Who is Antonio de Montesinos and why is he important?
Antonio de Montesinos (Montesino, Montezinos; d. c. 1530), a Dominican priest who was the first public exponent of the rights of the Indians in the New World. Montesinos criticized Spanish treatment of the indigenous inhabitants on Hispaniola during the early sixteenth century.
What did Montesinos say?
Speaking on the text, “I am a voice crying in the wilderness,” Montesinos delivered the first important and deliberate public protest against the kind of treatment being accorded the Indians by his Spanish countrymen.
Where was Antonio de Montesinos born?
SpainAntonio de Montesinos / Place of birth
What was the main message of Montesinos sermons?
On December 21, 1511, the fourth Sunday of Advent, Montesinos preached an impassioned sermon. He criticized the practices of the Spanish colonial encomienda system, and decrying the abuse of the Taíno Indian people on Hispaniola.
What did Montesinos accuse the settlers of?
While he did not question the right of the Spanish government to expand its empire into the New World or its means of doing so, he did accuse the colonists of abuse of power.
What did Montesinos do?
In July 1526, under the leadership of Lucas Vásquez de Ayllón, Montesinos, two other Dominicans, and 600 colonists established San Miguel de Gualdape, the first European settlement in what would later become the United States.
How did Montesinos arrive in the New World?
He likely studied at the University of Salamanca before electing to join the Dominican order. In August 1510, he was one of the first six Dominican friars to arrive in the New World, landing on the island of Hispaniola, which today is politically divided between Haiti and the Dominican Republic.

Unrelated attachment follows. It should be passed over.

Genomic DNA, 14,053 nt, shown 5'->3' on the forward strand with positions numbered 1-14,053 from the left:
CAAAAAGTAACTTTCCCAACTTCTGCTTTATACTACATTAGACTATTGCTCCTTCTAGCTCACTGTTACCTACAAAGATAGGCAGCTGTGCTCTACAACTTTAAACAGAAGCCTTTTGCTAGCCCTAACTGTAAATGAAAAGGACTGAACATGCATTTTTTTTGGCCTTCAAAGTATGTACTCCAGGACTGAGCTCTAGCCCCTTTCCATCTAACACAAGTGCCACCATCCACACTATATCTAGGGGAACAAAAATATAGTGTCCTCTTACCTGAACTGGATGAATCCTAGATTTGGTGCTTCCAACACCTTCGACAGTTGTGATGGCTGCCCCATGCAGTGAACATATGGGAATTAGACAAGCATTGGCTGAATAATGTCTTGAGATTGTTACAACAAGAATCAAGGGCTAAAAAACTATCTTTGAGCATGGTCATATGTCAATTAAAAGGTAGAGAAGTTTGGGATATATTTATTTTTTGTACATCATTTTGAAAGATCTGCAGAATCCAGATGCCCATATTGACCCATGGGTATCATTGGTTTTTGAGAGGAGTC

How did Montesinos help the Indians?
Las Casas became well known for his advocacy of the rights of indigenous peoples of the Americas. The primary goal of the Preaching Friars (Dominicans) in the New World was to aid and represent the aboriginal American Indians under Spanish and Portuguese rules, for which they fought for over three centuries.
Did de las Casas know Columbus?
Bartolomé de Las Casas was a contemporary of Christopher Columbus. He witnessed Columbus present himself as a devout Christian while he kidnapped, maimed, and killed the indigenous people of Hispaniola in pursuit of gold.
What mainly killed out the indigenous people at the time of the arrival of the Spanish?
It was long held that the island Arawak were virtually wiped out by Old World diseases to which they had no immunity (see Columbian Exchange), but more recent scholarship has emphasized the role played by Spanish violence, brutality, and oppression (including enslavement) in their demise.
Did Bartolome de las Casas own slaves?
Las Casas became a hacendado and slave owner, receiving a piece of land in the province of Cibao. He participated in slave raids and military expeditions against the native Taíno population of Hispaniola.
What is Bartolome de las Casas famous for?
Bartolomé de Las Casas, (born 1474 or 1484, Sevilla?, Spain—died July 1566, Madrid), early Spanish historian and Dominican missionary who was the first to expose the oppression of indigenous peoples by Europeans in the Americas and to call for the abolition of slavery there.